Astola Island is an uninhabited island in the Arabian Sea and the first Marine Protected Area in Pakistan. It is of ecological importance as there are around 35 species of corals present and the island provides a nesting ground for many bird species, the endangered turtle and hawksbill turtle as well as the endemic Astola saw-scaled viper. The site has the potential to be financed through private sector engagement as well as through ecotourism. Moreover, Payment for Ecosystem Services linking the Marine Protected Area to fisheries development is a possibility for sustainable funding.
The Cavernas Do Peruaçu National Park comprises karstic caves of geological and archaeological importance, waterfalls, beaches, threatened biomes and threatened fauna species such as the Maned Wolf, Puma and Ocelot. Part of the park is indigenous territory which adds to the many touristic features, because tourists can witness or take part in folk activities such as religious celebrations and arts and crafts. Financing options include fundraising from local businesses or individuals and establishing a financial private fund.
Cordillera Azul National Park comprises a cloud forest and unexplored Amazonian jungle habitats with many endemic and protected species. It faces threats from land-trafficking, logging, migratory and industrial agriculture and illegal crops. There are no human settlements within the park itself, but more than 520 villages in its buffer zone including 32 indigenous communities and evidence of an isolated indigenous population from the Kakatiabo ethnic group in the southeast of the park. The national park is financed through the Althelia Climate Fund and the loan received by them is repayable through the sale of carbon credits. A second financing phase now needs to be designed.
Espíritu Santo Marine Protected Area is a complex of islands and surrounding waters in the south of the Californian Gulf. It is home to highly heterogenous habitats such as mangroves, sandy bottoms and rocky reefs as well as to a considerable number of marine species. It has high potential for ecotourism, and there may be possibilities to leverage financing from other sources.
Greater Sossusvlei-Namib Landscape (Namibia)
This area comprises a landscape adjacent to the Namib Desert which is managed by land owners and custodians, representing organizations and individuals. Its ecological focus lies on creating connectivity between the Namib Desert to the west and the escarpment zone to the east by creating open movement corridors allowing migratory and nomadic species to move between the areas. The funding potentials with this site lie in the implementation and collection of a voluntary conservation fee, financial contributions from members and possibly Payment for Ecosystem Services.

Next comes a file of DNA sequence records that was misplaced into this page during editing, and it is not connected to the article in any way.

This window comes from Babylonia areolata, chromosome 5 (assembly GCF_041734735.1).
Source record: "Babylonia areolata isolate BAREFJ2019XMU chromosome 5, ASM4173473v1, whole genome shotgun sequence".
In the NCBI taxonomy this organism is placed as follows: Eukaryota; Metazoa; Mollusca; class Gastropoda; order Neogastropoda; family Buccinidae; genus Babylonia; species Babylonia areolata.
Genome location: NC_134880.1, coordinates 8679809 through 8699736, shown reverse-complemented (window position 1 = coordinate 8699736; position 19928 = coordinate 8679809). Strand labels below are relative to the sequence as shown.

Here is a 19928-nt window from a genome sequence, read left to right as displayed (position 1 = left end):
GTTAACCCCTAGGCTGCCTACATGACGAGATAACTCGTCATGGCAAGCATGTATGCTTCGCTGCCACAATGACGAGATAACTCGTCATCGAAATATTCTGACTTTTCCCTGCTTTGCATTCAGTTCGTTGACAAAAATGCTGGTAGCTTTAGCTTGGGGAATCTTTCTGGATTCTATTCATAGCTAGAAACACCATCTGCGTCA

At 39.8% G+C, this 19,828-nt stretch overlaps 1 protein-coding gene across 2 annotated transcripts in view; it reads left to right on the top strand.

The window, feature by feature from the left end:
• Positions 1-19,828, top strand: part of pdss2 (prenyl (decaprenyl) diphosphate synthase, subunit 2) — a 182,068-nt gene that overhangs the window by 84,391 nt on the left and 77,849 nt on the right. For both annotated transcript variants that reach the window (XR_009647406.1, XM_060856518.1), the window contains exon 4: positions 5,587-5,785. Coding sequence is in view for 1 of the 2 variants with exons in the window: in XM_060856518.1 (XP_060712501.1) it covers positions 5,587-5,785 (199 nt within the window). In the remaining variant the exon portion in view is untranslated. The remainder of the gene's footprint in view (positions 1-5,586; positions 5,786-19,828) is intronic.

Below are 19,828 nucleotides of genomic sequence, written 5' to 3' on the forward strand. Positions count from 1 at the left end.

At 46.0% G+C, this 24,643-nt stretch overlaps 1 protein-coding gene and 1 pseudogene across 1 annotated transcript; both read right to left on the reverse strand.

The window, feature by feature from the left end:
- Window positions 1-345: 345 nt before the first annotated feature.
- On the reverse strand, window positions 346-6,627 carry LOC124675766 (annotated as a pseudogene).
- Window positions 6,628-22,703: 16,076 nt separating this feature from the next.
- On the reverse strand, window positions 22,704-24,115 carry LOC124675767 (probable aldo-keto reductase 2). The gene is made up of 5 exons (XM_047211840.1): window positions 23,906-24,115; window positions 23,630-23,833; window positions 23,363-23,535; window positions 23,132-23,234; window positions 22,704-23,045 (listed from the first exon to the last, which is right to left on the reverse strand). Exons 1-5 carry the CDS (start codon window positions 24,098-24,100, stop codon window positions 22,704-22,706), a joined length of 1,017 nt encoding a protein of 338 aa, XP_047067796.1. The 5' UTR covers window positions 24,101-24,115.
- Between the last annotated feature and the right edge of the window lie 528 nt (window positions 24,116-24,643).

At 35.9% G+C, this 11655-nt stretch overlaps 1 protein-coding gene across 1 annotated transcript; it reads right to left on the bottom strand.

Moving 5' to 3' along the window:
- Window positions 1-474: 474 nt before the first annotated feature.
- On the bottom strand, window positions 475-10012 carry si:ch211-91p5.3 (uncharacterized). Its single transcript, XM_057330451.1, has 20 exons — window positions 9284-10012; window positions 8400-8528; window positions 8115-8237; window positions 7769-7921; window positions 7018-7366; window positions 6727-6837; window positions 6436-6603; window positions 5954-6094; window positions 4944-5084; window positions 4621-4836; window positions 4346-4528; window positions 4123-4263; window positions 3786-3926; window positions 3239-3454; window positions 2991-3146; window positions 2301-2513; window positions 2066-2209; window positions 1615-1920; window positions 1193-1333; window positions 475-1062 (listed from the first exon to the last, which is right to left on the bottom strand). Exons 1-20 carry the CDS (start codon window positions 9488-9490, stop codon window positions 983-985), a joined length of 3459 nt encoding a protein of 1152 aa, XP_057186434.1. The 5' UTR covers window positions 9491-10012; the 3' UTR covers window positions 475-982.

Guanahacabibes National Park and Banco de San Antonio Prominent Natural Element are Marine Protected Areas and part of a Sister Sanctuary Program between the US and Cuba. Moreover, Guanahacabibes is also a UNESCO Biosphere Reserve. Both protected areas have a diverse marine and coastal ecosystem including coral reefs, seagrass beds, mangroves and semi-deciduous forests with many endemic or endangered species. However, the protected areas are facing threats from commercial fishing and growing cruise ship and scuba diving tourism. Public funding, investments and more sustainable forms of tourism are possibilities for the future financing of this site.
Lake Pamvotis Ioannina (Greece)
Lake Pamvotis Ioannina belongs to the European Network of Protected Areas, NATURA 2000. It consists of significant habitats and is home to many rare species of flora and fauna. Pamvotis is one of the oldest lakes in the world and is surrounded by the city of Ioannina and other smaller villages which are linked to the lake’s ecosystem. Ecotourism generates funding for the protected area and there is potential for Payment for Ecosystem Services for improving water quality.
Sierra de las Minas is a UNESCO Biosphere Reserve co-managed by an NGO and the government. It is the second largest reserve in Guatemala and houses 15 % of the country’s endemic species. Next to tourism, the site can potentially be financed through carbon credits and Payment for Ecosystem Services in form of contributions from the agricultural sector for water quality.
Sinal do Vale (Brazil)
Sinal do Vale is located in the valley of Santo Antonio which lies between one of the last remaining protected areas of the Atlantic Forest and the Baixada Fluminense of Rio de Janeiro, a poor neighbourhood famous for crime, high unemployment and poor infrastructure. Sinal do Vale functions as a global learning center for the transition to sustainability of the Atlantic Forest which is a biodiversity hotspot and the second most endangered biome in the world. The valley itself was deforested in the 19th century and mining activities as well as charcoal production took place there resulting in the depletion of the soil. There are many different ideas on how to sustainably finance this protected area in the future, including the sale of compost and bio-fertilizer to local organic farmers and tuition fees for offering agroforestry and entrepreneurship courses.
Tatama National Natural Park, an IUCN Green List site, is located between the Andes and the Colombian Biogeographic Pacific Area and is home to many endemic species. It is in an excellent state of conservation and as such a protected area of high scientific interest. The park works together with the black and indigenous communities that are located within Tatama’s buffer zone in an effort to empower them and to promote sustainable actions leading to the improvement of their living conditions. The sale of sustainably produced forest products or Payment for Ecosystem Services are some long-term alternatives for financial and environmental sustainability on the site.